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  • #167051
    Anonymous
    Inactive

    What tips and advice do you have regarding the organization of lots of JS, CSS, and HTML code and files? Especially when someone else will be reading and editing that code in the future.

    #167055
    nixnerd
    Participant

    Hmmm. Well, I would say the first thing is to code in a modular way. You want your code to be as reusable as possible. For example, build a sidebar in such a way that you can put anything you want in it. Give yourself options down the road. This will also make your code cleaner and there will be less of it.

    The easiest thing to do is start using PHP and SASS/SCSS. The real advantage here is that they will both allow you to modularize your HTML and CSS respectively. PHP includes and SASS imports are awesome. Sure, you could just have a million different style sheets. Or… you could do in-line styles. The problem is, having more than one style sheet is incurring additional load time because there will be unnecessary server calls. Using in-line styles almost COMPLETELY negates the entire purpose of CSS.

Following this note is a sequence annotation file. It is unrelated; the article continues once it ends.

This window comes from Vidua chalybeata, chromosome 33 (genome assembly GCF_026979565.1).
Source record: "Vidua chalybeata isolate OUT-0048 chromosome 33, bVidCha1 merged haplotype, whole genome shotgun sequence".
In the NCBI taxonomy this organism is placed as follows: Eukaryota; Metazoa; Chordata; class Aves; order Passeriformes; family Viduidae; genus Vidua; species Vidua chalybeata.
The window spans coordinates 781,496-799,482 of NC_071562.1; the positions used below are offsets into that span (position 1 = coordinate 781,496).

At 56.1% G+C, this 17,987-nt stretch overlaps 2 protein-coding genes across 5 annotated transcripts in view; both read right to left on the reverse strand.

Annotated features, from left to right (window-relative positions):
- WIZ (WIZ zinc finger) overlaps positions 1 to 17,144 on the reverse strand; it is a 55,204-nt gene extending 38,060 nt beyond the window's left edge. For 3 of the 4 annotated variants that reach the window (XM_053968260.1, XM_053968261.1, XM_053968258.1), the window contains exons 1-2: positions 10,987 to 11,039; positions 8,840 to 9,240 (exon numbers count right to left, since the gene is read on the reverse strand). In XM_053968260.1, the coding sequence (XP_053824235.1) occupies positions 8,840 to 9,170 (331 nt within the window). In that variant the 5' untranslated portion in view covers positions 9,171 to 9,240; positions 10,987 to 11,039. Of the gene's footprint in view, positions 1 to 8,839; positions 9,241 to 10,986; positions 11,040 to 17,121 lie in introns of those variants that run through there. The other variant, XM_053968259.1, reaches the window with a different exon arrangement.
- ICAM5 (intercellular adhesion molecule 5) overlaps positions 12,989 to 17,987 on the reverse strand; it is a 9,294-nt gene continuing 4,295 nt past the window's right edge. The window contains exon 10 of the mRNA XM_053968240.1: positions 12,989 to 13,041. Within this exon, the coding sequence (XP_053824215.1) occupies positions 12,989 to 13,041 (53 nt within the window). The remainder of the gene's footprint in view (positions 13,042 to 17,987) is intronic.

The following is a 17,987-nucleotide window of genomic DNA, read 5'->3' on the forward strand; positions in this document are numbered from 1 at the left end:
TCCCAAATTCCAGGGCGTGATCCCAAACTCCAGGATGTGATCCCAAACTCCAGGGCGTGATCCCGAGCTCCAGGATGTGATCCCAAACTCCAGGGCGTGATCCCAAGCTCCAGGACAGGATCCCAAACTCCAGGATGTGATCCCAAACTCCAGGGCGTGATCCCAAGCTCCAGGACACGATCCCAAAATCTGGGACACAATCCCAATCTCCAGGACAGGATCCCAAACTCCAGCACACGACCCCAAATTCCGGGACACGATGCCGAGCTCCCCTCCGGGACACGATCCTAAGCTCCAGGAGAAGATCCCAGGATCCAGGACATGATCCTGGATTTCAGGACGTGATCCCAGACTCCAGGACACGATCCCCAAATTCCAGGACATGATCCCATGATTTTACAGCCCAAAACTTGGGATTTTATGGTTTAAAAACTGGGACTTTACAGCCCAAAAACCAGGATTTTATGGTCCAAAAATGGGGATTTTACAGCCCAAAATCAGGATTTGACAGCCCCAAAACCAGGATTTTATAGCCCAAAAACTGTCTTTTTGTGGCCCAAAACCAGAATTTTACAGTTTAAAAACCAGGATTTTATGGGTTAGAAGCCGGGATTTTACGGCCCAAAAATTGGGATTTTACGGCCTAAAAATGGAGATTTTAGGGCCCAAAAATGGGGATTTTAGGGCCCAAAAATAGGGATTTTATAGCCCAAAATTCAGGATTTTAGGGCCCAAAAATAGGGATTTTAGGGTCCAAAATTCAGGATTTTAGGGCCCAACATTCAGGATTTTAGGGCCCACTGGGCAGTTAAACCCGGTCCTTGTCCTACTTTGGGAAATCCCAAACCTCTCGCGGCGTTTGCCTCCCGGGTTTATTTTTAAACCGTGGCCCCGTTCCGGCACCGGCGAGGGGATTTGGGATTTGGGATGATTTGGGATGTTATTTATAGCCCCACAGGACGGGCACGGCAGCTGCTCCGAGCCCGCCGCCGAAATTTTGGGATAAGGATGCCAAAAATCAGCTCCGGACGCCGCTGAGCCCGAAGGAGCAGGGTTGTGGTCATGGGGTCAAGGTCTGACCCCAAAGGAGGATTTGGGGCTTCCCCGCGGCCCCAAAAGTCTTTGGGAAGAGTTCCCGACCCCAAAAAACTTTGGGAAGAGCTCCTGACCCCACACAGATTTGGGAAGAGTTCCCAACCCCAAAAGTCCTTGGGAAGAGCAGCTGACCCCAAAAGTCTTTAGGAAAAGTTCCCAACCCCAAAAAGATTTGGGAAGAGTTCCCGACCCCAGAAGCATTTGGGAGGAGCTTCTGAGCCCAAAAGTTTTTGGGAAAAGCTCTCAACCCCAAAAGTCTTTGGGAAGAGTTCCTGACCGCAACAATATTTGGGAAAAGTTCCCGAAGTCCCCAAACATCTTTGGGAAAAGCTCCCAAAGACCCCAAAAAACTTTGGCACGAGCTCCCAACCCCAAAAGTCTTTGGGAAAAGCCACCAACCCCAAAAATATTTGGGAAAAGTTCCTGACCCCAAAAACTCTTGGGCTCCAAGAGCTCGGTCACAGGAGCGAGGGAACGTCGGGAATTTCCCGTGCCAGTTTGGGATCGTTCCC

When you use a preprocessor, your workflow is modular. But… the production code is not. SASS leverages Ruby to compile all your CSS together BEFORE it goes live. You also get some nice benefits like extended inheritance and variables. Super awesome.

    I would start with those. That’s where you’ll get the most bang for your organizational buck.

    *P.S. I would ask a real PHP guru how to handle a lot of includes. I think at a certain point, you need to compile it all together in straight up HTML. From a maintainability standpoint, that’s absurd but again, I’m not sure. PHP includes are DEFINITELY beneficial during development because you can keep everything really clean. But again, I think it takes more time for the server to build each page and can cause speed issues.

    #167068
    __
    Participant

    how to handle a lot of includes. I think at a certain point, you need to compile it all together in straight up HTML. From a maintainability standpoint, that’s absurd but again, I’m not sure.

    Once your site is pretty much finalized, you can start caching (e.g., APC or Memcached). But even before that, it would take a lot of includes to cause any really noticeable issues.

    The worst performance issues with PHP scripts are usually external calls (mainly Databases) and poorly designed loops. Or both of those at once… that’s actually a very common mistake.

    #167088
    nixnerd
    Participant

    Ok, yeah I knew ton of database calls is no bueno. But, you should be good to use PHP for includes. That will help you abstract things enough to keep things tidy.

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